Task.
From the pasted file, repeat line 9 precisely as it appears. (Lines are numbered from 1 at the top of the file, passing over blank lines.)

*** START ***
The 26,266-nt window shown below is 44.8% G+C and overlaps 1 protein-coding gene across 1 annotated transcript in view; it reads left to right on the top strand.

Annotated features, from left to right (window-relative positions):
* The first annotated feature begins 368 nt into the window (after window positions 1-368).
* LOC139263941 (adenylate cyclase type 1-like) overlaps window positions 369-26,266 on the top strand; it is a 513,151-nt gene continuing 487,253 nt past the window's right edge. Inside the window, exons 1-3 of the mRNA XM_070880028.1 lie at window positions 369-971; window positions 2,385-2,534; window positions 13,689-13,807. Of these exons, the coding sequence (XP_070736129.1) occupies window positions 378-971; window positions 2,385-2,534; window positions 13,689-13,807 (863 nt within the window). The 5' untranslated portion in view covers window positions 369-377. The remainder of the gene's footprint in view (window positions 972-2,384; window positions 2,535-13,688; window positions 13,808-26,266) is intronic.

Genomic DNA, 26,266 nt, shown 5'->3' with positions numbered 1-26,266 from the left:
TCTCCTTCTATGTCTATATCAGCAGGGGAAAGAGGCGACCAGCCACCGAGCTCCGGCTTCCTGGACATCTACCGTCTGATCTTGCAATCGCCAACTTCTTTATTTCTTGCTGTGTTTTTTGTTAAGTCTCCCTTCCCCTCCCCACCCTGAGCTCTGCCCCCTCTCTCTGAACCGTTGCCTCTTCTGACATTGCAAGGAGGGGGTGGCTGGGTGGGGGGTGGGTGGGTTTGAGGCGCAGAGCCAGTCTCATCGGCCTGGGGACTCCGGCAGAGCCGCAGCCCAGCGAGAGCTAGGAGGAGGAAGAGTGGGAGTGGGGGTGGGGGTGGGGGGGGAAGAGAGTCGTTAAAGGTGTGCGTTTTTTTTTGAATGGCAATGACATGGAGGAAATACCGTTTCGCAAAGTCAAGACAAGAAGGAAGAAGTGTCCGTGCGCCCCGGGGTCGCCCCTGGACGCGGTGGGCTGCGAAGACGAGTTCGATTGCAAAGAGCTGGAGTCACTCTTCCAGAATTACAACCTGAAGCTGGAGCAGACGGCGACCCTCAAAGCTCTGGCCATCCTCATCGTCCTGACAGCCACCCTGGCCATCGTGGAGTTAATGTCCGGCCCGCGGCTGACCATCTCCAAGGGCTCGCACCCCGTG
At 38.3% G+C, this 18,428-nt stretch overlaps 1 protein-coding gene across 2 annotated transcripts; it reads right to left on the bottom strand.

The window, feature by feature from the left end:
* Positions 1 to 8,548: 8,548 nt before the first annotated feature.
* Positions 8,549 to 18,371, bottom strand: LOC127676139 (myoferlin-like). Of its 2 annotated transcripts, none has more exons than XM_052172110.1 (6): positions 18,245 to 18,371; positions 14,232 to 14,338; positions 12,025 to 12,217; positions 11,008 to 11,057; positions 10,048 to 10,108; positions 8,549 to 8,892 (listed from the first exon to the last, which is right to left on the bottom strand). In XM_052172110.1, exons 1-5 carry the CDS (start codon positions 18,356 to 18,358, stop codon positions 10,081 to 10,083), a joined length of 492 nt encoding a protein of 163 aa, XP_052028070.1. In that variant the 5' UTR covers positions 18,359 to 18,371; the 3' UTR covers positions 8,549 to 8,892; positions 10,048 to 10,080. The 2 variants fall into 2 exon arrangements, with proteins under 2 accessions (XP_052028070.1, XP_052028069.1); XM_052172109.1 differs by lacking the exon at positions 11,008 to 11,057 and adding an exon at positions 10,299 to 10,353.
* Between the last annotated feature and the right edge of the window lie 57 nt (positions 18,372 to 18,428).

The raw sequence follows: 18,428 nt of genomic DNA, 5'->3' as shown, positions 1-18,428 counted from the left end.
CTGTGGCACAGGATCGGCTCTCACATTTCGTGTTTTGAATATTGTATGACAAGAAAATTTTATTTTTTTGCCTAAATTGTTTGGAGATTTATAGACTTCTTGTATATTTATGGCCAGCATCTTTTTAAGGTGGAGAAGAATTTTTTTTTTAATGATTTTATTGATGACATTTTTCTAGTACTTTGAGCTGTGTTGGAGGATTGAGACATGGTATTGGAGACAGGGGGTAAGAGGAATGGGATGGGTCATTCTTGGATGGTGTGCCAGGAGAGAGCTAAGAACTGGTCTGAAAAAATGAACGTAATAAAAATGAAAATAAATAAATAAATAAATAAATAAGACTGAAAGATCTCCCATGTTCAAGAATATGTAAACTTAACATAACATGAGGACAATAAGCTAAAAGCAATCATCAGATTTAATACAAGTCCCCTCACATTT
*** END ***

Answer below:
* Positions 1 to 8,548: 8,548 nt before the first annotated feature.